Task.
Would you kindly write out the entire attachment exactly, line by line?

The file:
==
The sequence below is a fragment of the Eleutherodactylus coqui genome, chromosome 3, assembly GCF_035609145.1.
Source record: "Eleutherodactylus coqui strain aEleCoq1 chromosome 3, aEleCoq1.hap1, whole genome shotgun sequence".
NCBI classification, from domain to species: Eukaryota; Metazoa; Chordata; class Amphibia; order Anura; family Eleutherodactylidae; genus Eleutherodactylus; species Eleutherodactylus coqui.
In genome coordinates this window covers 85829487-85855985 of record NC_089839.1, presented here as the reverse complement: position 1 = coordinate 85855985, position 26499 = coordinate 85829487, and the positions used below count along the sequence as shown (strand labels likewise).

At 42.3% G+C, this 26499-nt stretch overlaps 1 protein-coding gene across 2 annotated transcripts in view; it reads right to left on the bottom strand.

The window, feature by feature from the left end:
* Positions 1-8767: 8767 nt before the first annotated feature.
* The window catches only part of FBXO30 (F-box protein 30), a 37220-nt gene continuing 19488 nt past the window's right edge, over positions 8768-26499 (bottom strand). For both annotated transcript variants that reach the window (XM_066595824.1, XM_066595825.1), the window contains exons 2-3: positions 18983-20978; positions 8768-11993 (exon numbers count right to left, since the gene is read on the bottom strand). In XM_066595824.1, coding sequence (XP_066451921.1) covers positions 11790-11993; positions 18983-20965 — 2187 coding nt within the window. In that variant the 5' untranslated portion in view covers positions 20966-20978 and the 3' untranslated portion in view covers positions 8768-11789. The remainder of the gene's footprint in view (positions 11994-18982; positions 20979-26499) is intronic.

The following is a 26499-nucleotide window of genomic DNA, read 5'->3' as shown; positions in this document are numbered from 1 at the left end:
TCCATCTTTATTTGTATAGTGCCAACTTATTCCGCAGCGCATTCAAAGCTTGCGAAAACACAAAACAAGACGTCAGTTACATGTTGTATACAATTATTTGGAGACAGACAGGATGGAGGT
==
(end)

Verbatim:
The sequence below is a fragment of the Eleutherodactylus coqui genome, chromosome 3, assembly GCF_035609145.1.
Source record: "Eleutherodactylus coqui strain aEleCoq1 chromosome 3, aEleCoq1.hap1, whole genome shotgun sequence".
NCBI classification, from domain to species: Eukaryota; Metazoa; Chordata; class Amphibia; order Anura; family Eleutherodactylidae; genus Eleutherodactylus; species Eleutherodactylus coqui.
In genome coordinates this window covers 85829487-85855985 of record NC_089839.1, presented here as the reverse complement: position 1 = coordinate 85855985, position 26499 = coordinate 85829487, and the positions used below count along the sequence as shown (strand labels likewise).

At 42.3% G+C, this 26499-nt stretch overlaps 1 protein-coding gene across 2 annotated transcripts in view; it reads right to left on the bottom strand.

The window, feature by feature from the left end:
* Positions 1-8767: 8767 nt before the first annotated feature.
* The window catches only part of FBXO30 (F-box protein 30), a 37220-nt gene continuing 19488 nt past the window's right edge, over positions 8768-26499 (bottom strand). For both annotated transcript variants that reach the window (XM_066595824.1, XM_066595825.1), the window contains exons 2-3: positions 18983-20978; positions 8768-11993 (exon numbers count right to left, since the gene is read on the bottom strand). In XM_066595824.1, coding sequence (XP_066451921.1) covers positions 11790-11993; positions 18983-20965 — 2187 coding nt within the window. In that variant the 5' untranslated portion in view covers positions 20966-20978 and the 3' untranslated portion in view covers positions 8768-11789. The remainder of the gene's footprint in view (positions 11994-18982; positions 20979-26499) is intronic.

The following is a 26499-nucleotide window of genomic DNA, read 5'->3' as shown; positions in this document are numbered from 1 at the left end:
TCCATCTTTATTTGTATAGTGCCAACTTATTCCGCAGCGCATTCAAAGCTTGCGAAAACACAAAACAAGACGTCAGTTACATGTTGTATACAATTATTTGGAGACAGACAGGATGGAGGT